At the start of 2020, international trade was already under a protectionist cloud. Rising trade tensions between the US and the rest of the world, particularly China, had been in the economic headlines for three years, with US imports from China shrinking by a dramatic 17.7 percent between 2018-2019. Despite the Phase 1 deal signed between the two countries on January 15 2020, few observers saw this as the last bump in the road in this tariff war.
The coronavirus COVID-19 pandemic has landed an unexpected and unwelcome follow-up blow to the gut, and world trade has now been left reeling like a boxer from a swift one-two punch.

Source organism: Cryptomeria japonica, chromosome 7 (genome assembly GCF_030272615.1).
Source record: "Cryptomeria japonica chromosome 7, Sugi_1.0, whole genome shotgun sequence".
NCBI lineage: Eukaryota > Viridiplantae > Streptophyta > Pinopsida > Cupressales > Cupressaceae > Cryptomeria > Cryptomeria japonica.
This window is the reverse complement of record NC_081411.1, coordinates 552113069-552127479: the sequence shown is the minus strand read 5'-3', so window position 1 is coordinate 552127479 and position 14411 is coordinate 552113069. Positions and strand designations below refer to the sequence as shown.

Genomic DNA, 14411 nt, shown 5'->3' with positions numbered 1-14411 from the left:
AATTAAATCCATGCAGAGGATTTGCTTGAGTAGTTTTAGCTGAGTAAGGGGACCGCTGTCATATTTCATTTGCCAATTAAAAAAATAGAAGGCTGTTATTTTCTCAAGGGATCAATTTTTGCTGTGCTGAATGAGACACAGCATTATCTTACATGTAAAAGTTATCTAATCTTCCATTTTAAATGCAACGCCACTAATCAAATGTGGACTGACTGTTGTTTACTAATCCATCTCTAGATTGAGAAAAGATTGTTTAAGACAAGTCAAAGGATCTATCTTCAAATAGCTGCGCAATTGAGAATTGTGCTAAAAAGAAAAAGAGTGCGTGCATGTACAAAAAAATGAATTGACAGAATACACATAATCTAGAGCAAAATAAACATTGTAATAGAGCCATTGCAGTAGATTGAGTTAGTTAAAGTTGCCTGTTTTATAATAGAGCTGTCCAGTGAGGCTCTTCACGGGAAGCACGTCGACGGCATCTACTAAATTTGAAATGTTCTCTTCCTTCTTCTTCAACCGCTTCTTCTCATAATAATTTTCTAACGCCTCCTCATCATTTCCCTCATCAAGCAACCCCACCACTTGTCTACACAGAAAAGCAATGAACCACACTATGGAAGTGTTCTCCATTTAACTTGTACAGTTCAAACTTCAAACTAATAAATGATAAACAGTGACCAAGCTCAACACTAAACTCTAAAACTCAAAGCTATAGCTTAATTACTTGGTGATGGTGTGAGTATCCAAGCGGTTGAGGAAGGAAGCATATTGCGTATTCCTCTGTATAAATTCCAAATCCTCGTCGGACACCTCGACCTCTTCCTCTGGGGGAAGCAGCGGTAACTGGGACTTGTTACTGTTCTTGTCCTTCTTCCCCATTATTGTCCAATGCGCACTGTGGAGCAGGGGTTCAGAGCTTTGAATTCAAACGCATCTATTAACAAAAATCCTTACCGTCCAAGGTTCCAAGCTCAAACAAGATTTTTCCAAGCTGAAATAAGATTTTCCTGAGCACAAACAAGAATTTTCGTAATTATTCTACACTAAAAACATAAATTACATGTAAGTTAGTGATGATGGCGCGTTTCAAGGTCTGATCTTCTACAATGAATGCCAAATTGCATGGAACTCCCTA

COVID-19 is first and foremost a public health crisis. Our thoughts and prayers should rightly be with those who have been sickened, and with medical workers and first-responders around the world. Mulling the impact of the pandemic on international trade may seem like we are getting ahead of ourselves. But make no mistake, the imprint of COVID-19 on global trade flows is already being felt.
Chor’s current research topics include international trade, the political economy, growth, and development, and economic history.
According to data just released by the US Census Bureau, U.S. imports from the rest of the world stood at U.S. $178.3 billion (in non-seasonally adjusted terms) in February